Medline ® Abstract for Reference 14
of 'Atopic keratoconjunctivitis'
Immunopathology of atopic keratoconjunctivitis.
Foster CS, Rice BA, Dutt JE
Conjunctival biopsies from 11 patients with atopic keratoconjunctivitis (AKC) and from 13 age-matched healthy individuals undergoing cataract surgery were analyzed by light microscopy and immunohistochemical techniques. Histology of AKC specimens showed goblet cell proliferation, epithelial pseudotubular formation, eosinophil and mast cell invasion of the epithelium, and pronounced mononuclear cell infiltration of the substantia propria, often with frank granuloma formation. Epithelium of AKC conjunctiva showed significantly more T cells (CD3+, CD5+), T-helper cells (CD4+), macrophages (Mac-1+, CD14+), activated T cells, (CD25+), and dendritic cells (CD1+), and a higher helper/suppressor ratio than did control subjects. In the substantia propria, AKC specimens showed dramatically increased inflammatory cell infiltration with significantly more cells staining, in order of frequency, for T-cells (CD3+, CD5+), T-helper cells (CD4+), T-suppressor/cytotoxic cells (CD8+), macrophages (CD14+, Mac-1+) activated T cells (CD25+), B cells (CD22+), and dendritic cells (CD1+, HLA-DR+). Fifty-three percent of T cells in the substantia propria expressed the interleukin-2 receptor protein (CD25+). These findings indicate that the chronic conjunctivitis of AKC is complex, with activated T-cells and macrophages dramatically participating in the process. Successful long-term control of the potentially binding conjunctival inflammation of this disease is likely to require therapeutic strategies directed toward more than just the mast cell component of the process.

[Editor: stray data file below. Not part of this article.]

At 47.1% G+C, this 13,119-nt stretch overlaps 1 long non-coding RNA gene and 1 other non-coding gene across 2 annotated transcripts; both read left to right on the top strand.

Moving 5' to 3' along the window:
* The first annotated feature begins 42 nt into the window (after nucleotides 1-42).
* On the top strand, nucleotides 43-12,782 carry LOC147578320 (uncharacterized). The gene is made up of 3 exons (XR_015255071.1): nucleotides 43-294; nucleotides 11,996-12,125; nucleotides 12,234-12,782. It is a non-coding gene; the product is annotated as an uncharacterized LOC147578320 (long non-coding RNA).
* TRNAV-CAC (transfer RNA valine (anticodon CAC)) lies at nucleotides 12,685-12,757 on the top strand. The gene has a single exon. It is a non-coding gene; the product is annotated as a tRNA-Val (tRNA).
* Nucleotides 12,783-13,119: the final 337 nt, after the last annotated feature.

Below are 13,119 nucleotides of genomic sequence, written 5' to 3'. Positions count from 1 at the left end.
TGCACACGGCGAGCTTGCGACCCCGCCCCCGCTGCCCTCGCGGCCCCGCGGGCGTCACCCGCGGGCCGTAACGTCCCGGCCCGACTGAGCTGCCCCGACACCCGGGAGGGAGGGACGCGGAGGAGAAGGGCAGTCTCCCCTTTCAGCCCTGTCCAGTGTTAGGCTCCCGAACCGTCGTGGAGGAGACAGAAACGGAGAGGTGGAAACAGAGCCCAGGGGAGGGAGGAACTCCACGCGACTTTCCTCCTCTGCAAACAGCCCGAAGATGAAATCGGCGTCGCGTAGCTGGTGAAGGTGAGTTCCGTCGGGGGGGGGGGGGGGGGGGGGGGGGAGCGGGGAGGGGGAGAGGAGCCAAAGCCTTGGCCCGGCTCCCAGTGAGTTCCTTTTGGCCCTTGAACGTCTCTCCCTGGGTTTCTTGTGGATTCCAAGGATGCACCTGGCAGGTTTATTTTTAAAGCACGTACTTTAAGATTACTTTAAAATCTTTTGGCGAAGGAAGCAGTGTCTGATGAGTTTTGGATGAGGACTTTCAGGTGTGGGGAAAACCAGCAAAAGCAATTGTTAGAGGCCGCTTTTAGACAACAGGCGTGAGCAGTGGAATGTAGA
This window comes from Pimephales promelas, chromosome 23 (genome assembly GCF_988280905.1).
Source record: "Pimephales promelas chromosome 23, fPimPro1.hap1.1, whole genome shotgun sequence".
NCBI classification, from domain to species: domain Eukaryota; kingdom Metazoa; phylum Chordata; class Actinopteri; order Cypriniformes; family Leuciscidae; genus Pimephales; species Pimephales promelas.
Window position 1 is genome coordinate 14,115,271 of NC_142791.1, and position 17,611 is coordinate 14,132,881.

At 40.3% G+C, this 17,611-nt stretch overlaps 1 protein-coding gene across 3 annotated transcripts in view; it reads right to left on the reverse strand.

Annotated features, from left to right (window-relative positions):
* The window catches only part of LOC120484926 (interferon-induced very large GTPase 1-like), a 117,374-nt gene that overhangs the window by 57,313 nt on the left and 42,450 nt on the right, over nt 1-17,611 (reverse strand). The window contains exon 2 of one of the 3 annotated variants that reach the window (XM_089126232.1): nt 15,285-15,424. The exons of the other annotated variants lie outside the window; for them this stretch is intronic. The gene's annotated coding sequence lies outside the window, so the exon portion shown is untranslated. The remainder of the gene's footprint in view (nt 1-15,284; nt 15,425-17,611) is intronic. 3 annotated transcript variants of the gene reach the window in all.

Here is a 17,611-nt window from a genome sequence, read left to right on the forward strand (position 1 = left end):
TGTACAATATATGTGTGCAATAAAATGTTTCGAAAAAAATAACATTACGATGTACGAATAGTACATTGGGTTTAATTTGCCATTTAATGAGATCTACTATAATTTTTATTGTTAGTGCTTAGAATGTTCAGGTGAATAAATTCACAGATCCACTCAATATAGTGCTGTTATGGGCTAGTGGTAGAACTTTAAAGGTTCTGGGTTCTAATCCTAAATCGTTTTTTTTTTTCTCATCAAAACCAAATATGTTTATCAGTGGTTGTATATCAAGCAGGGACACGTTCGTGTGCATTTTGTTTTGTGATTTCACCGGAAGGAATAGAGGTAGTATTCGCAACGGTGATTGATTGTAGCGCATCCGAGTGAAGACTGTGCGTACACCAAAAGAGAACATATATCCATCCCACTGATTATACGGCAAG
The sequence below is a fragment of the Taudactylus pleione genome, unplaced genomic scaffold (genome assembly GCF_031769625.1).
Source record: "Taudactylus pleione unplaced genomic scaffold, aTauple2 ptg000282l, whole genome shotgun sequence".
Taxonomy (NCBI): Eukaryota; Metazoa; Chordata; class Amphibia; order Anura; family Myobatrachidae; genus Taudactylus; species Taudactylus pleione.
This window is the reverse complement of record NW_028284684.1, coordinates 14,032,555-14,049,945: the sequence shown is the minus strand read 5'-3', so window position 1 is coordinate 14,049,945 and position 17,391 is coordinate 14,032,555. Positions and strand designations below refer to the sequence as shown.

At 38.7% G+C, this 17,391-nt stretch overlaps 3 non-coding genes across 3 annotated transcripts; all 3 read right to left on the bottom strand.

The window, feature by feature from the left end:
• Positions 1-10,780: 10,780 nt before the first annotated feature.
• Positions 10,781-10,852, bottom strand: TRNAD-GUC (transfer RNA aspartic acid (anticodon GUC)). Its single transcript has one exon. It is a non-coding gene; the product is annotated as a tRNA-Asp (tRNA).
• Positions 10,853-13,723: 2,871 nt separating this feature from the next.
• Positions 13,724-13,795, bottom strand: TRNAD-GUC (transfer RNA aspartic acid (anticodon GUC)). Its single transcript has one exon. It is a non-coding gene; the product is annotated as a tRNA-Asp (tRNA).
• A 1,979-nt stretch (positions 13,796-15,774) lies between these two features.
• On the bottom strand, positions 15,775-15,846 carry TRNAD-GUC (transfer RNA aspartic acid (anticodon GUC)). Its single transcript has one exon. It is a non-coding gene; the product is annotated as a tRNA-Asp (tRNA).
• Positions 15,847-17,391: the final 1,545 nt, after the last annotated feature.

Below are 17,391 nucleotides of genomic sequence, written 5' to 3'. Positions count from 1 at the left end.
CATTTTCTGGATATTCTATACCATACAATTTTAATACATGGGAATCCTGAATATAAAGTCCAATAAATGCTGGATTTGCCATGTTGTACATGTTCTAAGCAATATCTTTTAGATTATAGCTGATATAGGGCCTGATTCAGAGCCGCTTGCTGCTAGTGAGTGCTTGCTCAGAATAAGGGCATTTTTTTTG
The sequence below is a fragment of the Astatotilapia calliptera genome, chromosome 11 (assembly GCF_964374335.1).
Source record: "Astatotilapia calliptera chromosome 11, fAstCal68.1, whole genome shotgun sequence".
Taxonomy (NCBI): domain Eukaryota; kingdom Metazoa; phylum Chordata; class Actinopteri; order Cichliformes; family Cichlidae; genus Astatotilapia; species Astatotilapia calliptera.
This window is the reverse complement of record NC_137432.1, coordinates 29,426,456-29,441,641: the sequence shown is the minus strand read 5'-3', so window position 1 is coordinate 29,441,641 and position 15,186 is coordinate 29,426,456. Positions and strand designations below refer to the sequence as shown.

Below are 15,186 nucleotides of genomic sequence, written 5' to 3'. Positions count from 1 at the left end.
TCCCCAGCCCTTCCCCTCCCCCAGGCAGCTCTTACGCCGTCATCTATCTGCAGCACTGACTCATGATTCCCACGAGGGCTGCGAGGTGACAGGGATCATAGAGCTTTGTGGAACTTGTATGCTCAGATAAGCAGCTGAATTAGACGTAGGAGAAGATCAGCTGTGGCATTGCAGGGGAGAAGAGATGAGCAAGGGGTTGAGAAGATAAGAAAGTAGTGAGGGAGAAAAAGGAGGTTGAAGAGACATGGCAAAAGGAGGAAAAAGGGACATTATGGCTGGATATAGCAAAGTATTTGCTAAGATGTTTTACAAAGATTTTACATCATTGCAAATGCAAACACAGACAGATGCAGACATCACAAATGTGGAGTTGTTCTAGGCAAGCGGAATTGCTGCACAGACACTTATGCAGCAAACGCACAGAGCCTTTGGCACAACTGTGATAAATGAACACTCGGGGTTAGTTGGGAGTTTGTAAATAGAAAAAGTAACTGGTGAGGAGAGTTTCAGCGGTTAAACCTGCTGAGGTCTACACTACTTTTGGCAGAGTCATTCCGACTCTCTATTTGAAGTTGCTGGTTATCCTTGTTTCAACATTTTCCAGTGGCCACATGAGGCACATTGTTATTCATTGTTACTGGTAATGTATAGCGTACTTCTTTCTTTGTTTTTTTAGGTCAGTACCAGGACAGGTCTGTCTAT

Harvard Medical School, Department of Ophthalmology, Massachusetts Eye and Ear Infirmary, Boston 02114.